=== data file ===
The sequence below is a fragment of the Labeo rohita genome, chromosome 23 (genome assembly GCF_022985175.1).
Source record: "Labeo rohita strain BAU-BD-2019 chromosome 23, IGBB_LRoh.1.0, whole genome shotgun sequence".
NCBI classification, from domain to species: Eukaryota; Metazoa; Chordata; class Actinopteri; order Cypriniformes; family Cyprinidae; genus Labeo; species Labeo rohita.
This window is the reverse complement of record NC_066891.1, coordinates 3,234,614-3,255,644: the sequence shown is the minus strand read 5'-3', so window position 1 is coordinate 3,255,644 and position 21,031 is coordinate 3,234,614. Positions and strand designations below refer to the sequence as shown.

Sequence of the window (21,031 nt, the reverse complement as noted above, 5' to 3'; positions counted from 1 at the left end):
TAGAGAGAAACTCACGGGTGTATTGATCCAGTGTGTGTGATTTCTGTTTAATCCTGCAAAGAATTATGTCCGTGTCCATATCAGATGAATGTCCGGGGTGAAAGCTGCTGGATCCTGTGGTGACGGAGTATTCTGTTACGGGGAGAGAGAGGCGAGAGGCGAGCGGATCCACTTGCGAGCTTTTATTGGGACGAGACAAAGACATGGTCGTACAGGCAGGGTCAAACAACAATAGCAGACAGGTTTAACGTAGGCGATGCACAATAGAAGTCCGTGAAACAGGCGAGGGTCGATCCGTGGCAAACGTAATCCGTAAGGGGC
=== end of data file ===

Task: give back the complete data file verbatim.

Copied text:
The sequence below is a fragment of the Labeo rohita genome, chromosome 23 (genome assembly GCF_022985175.1).
Source record: "Labeo rohita strain BAU-BD-2019 chromosome 23, IGBB_LRoh.1.0, whole genome shotgun sequence".
NCBI classification, from domain to species: Eukaryota; Metazoa; Chordata; class Actinopteri; order Cypriniformes; family Cyprinidae; genus Labeo; species Labeo rohita.
This window is the reverse complement of record NC_066891.1, coordinates 3,234,614-3,255,644: the sequence shown is the minus strand read 5'-3', so window position 1 is coordinate 3,255,644 and position 21,031 is coordinate 3,234,614. Positions and strand designations below refer to the sequence as shown.

Sequence of the window (21,031 nt, the reverse complement as noted above, 5' to 3'; positions counted from 1 at the left end):
TAGAGAGAAACTCACGGGTGTATTGATCCAGTGTGTGTGATTTCTGTTTAATCCTGCAAAGAATTATGTCCGTGTCCATATCAGATGAATGTCCGGGGTGAAAGCTGCTGGATCCTGTGGTGACGGAGTATTCTGTTACGGGGAGAGAGAGGCGAGAGGCGAGCGGATCCACTTGCGAGCTTTTATTGGGACGAGACAAAGACATGGTCGTACAGGCAGGGTCAAACAACAATAGCAGACAGGTTTAACGTAGGCGATGCACAATAGAAGTCCGTGAAACAGGCGAGGGTCGATCCGTGGCAAACGTAATCCGTAAGGGGC